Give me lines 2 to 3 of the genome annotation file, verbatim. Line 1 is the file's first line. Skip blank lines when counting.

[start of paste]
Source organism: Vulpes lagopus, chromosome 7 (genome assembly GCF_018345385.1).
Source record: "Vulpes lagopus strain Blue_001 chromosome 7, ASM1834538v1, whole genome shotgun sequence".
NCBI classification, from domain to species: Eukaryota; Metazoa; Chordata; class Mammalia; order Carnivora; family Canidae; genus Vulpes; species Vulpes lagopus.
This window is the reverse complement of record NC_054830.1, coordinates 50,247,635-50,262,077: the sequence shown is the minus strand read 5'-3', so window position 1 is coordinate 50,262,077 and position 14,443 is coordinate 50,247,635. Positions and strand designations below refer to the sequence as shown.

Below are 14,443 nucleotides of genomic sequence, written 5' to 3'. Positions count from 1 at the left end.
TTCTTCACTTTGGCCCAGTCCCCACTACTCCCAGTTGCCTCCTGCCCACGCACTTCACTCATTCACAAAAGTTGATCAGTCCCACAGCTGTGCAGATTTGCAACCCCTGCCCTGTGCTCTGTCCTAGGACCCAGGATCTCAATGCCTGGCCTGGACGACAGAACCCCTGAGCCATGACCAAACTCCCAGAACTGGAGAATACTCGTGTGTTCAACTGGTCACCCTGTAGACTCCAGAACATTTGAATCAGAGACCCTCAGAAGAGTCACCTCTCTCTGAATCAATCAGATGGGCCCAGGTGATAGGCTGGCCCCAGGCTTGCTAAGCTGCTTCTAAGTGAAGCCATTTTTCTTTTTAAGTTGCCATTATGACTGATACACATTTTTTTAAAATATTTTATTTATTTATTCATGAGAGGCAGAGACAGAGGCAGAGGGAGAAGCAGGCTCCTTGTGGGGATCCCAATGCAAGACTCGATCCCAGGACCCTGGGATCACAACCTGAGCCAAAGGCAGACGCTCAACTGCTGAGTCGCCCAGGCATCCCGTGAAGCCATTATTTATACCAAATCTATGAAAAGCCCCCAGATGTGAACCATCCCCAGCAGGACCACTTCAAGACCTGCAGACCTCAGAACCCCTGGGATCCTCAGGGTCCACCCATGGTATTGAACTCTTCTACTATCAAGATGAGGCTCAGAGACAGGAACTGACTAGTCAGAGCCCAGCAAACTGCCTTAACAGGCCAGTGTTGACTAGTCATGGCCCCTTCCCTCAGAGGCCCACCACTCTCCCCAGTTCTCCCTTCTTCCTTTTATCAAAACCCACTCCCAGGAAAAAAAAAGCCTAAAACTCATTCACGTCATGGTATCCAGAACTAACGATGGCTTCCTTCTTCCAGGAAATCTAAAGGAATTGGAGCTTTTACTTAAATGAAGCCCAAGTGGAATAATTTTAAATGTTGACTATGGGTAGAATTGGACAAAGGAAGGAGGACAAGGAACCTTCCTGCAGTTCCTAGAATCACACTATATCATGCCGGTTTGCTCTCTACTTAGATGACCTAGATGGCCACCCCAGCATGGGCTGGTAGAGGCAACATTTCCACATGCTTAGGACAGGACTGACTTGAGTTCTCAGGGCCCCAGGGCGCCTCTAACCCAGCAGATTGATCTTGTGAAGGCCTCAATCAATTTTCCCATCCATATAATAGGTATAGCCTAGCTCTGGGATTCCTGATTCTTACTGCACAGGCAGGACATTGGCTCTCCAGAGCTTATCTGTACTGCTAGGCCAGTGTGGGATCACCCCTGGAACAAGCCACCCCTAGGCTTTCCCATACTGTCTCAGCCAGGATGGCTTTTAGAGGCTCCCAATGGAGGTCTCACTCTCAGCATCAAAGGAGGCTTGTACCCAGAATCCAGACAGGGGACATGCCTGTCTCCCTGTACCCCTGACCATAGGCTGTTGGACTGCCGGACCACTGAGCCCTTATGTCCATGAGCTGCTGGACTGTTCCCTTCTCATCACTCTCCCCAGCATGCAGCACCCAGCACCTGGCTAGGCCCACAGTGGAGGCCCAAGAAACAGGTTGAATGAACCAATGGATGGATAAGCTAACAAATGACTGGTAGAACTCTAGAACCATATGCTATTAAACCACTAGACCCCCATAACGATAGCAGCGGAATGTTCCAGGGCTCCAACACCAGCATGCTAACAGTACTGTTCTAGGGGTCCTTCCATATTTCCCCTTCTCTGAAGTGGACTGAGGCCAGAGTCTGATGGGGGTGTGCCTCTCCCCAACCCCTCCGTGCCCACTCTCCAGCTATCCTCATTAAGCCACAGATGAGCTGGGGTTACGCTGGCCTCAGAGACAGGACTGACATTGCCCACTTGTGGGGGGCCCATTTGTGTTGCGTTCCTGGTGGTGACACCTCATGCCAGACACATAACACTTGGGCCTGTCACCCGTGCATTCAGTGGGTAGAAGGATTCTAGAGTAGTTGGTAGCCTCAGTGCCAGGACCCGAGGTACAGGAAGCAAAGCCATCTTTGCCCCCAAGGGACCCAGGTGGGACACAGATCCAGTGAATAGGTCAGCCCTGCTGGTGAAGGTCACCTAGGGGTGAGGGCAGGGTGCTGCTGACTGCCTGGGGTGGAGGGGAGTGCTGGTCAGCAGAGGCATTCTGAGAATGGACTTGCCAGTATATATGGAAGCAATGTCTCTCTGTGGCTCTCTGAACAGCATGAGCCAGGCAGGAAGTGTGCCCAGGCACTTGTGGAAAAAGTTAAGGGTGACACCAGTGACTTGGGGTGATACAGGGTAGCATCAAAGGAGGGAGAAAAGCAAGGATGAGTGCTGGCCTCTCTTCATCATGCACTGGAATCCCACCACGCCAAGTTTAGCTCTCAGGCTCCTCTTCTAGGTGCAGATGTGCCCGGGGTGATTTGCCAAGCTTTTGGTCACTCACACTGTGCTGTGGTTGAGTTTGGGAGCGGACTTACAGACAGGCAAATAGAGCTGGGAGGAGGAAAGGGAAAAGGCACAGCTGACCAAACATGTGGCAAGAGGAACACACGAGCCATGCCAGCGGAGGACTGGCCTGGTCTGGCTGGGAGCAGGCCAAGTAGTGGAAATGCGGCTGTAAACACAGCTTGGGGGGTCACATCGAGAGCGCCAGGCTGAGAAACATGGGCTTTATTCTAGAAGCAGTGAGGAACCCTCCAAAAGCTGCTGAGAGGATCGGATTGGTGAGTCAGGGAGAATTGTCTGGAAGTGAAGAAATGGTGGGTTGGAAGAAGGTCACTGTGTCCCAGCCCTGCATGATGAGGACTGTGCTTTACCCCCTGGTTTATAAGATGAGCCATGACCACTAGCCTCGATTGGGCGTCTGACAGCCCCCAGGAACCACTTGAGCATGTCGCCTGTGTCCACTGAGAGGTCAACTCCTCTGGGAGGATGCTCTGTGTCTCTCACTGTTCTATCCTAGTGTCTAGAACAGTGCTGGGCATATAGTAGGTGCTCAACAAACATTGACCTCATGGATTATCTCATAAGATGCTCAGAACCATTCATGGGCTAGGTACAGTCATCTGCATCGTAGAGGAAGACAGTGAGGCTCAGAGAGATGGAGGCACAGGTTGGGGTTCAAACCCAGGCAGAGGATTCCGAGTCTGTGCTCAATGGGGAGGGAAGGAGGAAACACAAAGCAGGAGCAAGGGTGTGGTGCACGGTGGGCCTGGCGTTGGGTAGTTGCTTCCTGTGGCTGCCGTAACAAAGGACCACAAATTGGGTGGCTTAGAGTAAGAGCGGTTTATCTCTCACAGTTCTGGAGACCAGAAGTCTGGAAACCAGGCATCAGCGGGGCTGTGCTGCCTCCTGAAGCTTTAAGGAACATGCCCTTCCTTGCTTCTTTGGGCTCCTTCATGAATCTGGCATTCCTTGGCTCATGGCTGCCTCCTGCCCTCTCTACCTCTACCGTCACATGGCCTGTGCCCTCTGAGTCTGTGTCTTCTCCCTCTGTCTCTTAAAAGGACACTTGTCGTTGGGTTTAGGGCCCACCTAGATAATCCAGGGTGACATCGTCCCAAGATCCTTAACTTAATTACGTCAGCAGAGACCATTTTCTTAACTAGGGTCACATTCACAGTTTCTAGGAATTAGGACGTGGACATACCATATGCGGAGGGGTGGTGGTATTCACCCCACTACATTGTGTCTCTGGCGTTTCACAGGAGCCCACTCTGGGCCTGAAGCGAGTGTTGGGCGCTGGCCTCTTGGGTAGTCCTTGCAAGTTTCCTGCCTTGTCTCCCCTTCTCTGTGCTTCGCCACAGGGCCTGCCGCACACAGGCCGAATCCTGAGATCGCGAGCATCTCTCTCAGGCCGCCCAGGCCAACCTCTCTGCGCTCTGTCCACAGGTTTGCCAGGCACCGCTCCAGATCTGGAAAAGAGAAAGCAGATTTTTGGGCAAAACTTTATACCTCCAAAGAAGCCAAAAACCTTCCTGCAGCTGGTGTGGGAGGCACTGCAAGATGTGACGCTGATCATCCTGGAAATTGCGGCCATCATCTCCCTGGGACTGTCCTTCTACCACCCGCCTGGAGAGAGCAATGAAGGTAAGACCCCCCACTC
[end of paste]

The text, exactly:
Source record: "Vulpes lagopus strain Blue_001 chromosome 7, ASM1834538v1, whole genome shotgun sequence".
NCBI classification, from domain to species: Eukaryota; Metazoa; Chordata; class Mammalia; order Carnivora; family Canidae; genus Vulpes; species Vulpes lagopus.